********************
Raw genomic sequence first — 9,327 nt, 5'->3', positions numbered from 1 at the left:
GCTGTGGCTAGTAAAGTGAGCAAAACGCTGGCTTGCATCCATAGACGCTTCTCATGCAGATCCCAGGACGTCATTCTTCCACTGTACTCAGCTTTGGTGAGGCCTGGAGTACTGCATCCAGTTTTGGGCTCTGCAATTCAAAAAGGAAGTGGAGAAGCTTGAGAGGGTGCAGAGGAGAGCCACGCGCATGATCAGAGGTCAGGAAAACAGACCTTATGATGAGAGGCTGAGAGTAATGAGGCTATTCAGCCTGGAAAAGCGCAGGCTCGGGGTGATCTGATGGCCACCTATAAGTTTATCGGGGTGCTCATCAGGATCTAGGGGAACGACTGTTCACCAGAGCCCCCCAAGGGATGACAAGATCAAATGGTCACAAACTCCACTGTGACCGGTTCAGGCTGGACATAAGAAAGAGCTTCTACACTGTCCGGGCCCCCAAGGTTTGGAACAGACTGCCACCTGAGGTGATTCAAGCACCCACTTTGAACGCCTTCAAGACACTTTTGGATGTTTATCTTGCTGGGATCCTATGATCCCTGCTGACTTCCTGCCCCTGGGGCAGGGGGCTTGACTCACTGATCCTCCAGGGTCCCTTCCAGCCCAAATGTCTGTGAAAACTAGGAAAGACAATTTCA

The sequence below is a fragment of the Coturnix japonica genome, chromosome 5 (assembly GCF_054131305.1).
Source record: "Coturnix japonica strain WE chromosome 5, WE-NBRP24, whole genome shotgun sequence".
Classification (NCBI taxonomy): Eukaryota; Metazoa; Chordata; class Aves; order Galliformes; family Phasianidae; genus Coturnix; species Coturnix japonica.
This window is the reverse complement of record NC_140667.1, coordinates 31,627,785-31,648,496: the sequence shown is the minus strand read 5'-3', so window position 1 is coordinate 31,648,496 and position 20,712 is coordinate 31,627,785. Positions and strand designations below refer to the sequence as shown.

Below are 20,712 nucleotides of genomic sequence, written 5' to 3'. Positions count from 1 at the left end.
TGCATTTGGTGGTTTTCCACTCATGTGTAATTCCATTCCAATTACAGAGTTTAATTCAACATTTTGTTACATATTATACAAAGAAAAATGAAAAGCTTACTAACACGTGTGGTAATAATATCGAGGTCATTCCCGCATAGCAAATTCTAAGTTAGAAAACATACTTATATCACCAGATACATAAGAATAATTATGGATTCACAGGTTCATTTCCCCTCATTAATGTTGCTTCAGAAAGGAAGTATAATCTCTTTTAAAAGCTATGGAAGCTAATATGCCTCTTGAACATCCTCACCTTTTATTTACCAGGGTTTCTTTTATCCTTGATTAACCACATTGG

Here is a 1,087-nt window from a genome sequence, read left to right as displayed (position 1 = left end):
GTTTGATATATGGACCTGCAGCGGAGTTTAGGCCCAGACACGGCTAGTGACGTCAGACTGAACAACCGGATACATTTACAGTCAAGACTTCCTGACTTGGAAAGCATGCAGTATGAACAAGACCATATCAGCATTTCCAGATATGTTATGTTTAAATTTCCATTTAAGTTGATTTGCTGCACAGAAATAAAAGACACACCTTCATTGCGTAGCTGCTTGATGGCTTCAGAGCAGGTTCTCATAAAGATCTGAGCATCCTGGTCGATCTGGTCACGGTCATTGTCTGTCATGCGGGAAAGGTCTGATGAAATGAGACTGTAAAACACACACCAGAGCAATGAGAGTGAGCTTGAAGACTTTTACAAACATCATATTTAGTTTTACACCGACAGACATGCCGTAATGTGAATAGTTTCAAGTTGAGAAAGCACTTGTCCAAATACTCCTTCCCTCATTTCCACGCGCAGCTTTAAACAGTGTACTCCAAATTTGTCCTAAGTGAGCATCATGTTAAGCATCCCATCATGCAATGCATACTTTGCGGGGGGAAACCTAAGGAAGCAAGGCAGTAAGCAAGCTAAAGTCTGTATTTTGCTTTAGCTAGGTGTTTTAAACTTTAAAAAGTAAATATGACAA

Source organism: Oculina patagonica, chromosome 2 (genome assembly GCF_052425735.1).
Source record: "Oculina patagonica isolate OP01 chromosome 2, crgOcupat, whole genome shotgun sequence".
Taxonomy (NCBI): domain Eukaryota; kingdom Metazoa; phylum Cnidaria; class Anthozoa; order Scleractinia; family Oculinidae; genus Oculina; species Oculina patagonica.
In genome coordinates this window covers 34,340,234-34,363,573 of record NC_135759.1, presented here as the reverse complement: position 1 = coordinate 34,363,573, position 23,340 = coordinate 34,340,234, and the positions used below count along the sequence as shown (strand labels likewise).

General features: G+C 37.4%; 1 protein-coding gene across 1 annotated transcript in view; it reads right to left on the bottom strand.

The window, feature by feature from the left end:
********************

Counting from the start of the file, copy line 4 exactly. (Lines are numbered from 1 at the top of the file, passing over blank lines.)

Source record: "Coturnix japonica strain WE chromosome 5, WE-NBRP24, whole genome shotgun sequence".